So the overall picture is one of confusion, with little hard facts outside the fact that it was a bit of a free-for-all until the 'Seven Kingdoms' (the North, the Vale, the Westerlands, the Iron Islands/Riverlands, the Stormlands, the Reach and Dorne) were conquered by Aegon. GRRM has even said that the term refers to the fact that there just happened to be seven kingdoms at the moment Aegon invaded, not that there was any permanent value to these kingdoms.

The issue, as with all things on the Wiki, is that whilst the above is true for the books, it may not the case for the TV series (and, to reiterate, our first POV should be that the books do not exist, and only use them for additional 'In the books' trivia, never as the basis of main body text in articles). Cogman and the writers may well have chosen to radically simplify the backstory and history to iron out the complexities that GRRM prefers to have in place in the books.--Werthead 22:06, June 25, 2012 (UTC)

Well okay I will abide by this decision. But it might be a good idea to send another e-mail to HBO to confirm if this was their actual intention, or an error through condensation in the Viewer's Guide that needs to be updated. It doesn't hurt to ask.

Though my point about what I said of the Baratheons stands; I was referring to their current ethnicity, not that they existed as a House during the Andal Invasion. --The Dragon Demands 22:47, June 25, 2012 (UTC)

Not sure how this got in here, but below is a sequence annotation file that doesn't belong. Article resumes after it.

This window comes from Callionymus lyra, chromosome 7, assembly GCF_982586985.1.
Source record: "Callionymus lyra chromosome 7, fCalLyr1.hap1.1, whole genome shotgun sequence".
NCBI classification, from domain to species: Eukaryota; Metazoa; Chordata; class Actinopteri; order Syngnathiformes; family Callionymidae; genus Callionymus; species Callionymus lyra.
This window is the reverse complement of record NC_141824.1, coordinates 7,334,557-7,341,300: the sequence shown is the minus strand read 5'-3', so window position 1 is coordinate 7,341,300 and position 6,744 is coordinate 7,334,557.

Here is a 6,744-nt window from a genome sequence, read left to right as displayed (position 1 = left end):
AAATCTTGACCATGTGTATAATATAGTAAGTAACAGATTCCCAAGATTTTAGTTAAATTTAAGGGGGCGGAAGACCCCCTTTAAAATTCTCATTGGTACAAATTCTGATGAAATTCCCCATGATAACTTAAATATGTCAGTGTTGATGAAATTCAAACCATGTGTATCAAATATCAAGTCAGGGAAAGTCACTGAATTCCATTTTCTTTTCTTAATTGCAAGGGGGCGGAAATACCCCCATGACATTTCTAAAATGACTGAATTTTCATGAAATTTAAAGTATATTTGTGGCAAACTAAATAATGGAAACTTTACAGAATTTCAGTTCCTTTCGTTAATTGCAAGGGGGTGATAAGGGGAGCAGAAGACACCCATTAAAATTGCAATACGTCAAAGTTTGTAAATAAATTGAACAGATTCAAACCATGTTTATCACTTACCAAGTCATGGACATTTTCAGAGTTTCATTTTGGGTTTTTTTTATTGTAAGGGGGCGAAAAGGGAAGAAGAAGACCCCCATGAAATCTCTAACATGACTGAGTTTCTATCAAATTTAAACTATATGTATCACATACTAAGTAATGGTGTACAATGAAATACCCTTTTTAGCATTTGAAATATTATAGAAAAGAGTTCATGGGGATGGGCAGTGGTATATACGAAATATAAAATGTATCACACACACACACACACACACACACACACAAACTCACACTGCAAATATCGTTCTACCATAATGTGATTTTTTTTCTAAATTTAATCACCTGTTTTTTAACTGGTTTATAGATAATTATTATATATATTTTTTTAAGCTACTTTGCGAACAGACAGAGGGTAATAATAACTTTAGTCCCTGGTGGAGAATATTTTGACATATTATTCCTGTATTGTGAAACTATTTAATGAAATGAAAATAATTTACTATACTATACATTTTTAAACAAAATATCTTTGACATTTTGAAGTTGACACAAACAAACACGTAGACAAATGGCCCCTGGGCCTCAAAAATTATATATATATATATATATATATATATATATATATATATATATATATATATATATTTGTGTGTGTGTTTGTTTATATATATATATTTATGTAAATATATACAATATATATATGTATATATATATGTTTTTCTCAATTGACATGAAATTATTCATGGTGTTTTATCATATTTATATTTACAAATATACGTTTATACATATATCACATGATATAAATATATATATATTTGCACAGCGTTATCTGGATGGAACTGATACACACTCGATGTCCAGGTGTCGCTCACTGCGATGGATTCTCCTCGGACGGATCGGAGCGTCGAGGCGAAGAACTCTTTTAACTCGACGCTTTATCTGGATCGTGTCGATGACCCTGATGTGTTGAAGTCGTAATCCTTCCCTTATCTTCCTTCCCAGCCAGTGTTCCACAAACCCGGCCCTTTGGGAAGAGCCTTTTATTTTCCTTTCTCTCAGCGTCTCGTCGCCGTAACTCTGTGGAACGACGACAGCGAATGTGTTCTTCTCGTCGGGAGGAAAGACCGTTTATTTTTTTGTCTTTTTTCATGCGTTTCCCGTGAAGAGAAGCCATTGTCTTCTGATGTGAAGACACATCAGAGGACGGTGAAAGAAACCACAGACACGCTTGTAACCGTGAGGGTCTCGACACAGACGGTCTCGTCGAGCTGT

The "Complete Guide to Westeros: The Age of Heroes" featurette" has Bran Stark say that when Aegon Targaryen conquered Westeros, he had to face Seven Kingdoms "which had been established by the First Men, thousands of years before" it would appear that the TV-verse got this mixed up and thinks the "Seven Kingdoms" were made by the First Men, not the Andals. In this case, we *really* need to contact HBO or Bryan Cogman to double-check if they truly intend this as a simplification, or if it is an accidental error which they would retract if we pointed it out.--The Dragon Demands 23:22, June 27, 2012 (UTC)
Some of the Kingdoms were established during the Age of the First Men, but later expanded via conquest. For example the "Kingdom of the Storm Kings" (since the Storm Kings date to the Age of Heroes)... or the Kingdom of the North centuries later annexed Bear Island, and at some other moment annexed the Neck from the Marsh King. The Grey King was King of the Iron Islands.--Gonzalo84 00:42, June 28, 2012 (UTC)
Well that's kind of the point. The Starks started out as the Kings of Winterfell, essentially. Today "the North" includes Bear Island, while thousands of years ago it did not. I mean, in the thirteen century, "France" was just a narrow strip around Paris wedged between a "Germany" that included Lorraine, and the Angevin Empire which controlled the coast from Normandy to Gascony. Leon, Castile, Aragon, Catalonia, and Navarre aren't just "proto-Spain" but independent kingdoms in their own right that later go absorbed as the big dogs ate the little dogs.--The Dragon Demands 01:12, June 28, 2012 (UTC)